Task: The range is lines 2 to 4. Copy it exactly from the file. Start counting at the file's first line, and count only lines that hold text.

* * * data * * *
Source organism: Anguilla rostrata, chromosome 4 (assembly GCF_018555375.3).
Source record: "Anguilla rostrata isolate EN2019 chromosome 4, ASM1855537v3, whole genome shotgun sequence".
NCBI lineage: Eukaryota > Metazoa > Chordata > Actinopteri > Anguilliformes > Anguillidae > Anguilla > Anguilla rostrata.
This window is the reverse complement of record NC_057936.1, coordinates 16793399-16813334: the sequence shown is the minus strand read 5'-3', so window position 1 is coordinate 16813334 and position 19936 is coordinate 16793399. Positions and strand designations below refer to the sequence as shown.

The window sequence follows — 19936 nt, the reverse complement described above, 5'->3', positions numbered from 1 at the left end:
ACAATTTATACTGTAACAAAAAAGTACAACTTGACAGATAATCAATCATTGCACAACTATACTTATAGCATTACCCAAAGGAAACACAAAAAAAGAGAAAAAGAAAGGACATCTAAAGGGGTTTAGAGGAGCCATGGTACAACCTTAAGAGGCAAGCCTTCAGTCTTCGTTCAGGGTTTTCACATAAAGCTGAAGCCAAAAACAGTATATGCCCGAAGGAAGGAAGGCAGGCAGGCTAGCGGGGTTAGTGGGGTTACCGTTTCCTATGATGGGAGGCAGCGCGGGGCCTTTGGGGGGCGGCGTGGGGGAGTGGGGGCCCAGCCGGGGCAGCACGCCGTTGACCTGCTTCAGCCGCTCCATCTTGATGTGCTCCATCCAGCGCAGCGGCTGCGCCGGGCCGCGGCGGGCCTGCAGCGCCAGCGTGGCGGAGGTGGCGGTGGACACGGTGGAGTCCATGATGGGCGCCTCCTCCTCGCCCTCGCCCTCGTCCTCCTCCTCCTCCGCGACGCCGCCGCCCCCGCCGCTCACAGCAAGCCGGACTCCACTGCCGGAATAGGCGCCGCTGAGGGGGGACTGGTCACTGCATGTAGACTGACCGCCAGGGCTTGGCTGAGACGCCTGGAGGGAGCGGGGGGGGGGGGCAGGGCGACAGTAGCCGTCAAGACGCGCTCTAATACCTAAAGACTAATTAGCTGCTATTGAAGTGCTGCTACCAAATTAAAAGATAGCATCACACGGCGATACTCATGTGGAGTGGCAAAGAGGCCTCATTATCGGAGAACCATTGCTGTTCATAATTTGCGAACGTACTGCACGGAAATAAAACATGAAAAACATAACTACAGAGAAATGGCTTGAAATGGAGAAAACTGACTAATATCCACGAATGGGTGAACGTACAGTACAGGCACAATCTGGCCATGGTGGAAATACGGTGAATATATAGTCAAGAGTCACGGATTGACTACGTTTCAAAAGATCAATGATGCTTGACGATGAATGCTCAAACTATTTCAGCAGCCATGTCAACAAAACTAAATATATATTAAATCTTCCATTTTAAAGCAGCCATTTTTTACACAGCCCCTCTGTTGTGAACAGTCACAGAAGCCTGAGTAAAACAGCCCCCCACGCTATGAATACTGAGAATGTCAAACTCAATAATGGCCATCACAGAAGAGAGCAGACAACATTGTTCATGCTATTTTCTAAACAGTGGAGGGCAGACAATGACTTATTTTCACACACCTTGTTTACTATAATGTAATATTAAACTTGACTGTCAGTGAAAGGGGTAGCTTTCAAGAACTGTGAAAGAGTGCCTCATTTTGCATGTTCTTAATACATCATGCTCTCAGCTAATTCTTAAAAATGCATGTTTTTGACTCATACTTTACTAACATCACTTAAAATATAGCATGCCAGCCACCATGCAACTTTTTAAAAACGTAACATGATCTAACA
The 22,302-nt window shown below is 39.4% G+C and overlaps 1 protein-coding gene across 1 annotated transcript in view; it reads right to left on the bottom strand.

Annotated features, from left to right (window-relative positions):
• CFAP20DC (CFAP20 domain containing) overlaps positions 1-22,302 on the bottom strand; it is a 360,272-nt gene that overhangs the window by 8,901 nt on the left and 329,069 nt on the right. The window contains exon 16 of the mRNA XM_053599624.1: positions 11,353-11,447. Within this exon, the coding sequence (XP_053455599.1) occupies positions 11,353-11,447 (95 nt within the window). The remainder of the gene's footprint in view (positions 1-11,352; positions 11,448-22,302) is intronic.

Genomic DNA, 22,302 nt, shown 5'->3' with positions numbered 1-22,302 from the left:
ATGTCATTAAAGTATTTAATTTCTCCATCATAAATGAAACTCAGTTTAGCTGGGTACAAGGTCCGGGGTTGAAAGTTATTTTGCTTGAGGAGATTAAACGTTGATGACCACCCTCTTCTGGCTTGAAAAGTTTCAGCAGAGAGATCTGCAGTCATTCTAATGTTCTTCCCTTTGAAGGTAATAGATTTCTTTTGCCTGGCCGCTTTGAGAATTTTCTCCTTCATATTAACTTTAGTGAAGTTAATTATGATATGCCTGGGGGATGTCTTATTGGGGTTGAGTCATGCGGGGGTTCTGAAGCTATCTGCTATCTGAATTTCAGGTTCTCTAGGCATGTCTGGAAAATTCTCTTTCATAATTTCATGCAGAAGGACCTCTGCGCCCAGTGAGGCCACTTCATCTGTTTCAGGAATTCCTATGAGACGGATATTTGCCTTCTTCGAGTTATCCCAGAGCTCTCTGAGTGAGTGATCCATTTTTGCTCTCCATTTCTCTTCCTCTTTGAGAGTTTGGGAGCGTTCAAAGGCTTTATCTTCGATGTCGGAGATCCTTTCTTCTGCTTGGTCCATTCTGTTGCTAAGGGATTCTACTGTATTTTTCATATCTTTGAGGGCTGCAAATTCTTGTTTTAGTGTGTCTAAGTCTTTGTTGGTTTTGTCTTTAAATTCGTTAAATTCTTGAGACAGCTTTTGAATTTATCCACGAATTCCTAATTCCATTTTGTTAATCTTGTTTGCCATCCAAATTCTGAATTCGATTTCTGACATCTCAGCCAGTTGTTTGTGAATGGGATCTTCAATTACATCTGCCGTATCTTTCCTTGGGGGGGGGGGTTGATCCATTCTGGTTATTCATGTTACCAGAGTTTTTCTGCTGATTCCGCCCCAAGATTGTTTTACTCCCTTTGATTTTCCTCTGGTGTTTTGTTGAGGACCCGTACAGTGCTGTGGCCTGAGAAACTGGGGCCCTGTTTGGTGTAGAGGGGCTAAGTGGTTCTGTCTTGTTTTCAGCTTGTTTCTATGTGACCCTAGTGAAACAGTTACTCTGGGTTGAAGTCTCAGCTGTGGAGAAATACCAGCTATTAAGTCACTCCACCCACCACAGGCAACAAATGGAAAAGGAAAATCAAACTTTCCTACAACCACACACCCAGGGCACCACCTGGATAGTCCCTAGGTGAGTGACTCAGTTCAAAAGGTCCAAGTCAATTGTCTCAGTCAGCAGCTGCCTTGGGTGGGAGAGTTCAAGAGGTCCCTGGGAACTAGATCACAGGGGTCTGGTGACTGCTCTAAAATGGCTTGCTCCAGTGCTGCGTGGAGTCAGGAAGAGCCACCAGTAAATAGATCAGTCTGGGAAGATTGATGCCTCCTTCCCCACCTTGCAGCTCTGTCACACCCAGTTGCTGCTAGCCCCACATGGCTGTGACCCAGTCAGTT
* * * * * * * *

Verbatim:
Source record: "Anguilla rostrata isolate EN2019 chromosome 4, ASM1855537v3, whole genome shotgun sequence".
NCBI lineage: Eukaryota > Metazoa > Chordata > Actinopteri > Anguilliformes > Anguillidae > Anguilla > Anguilla rostrata.
This window is the reverse complement of record NC_057936.1, coordinates 16793399-16813334: the sequence shown is the minus strand read 5'-3', so window position 1 is coordinate 16813334 and position 19936 is coordinate 16793399. Positions and strand designations below refer to the sequence as shown.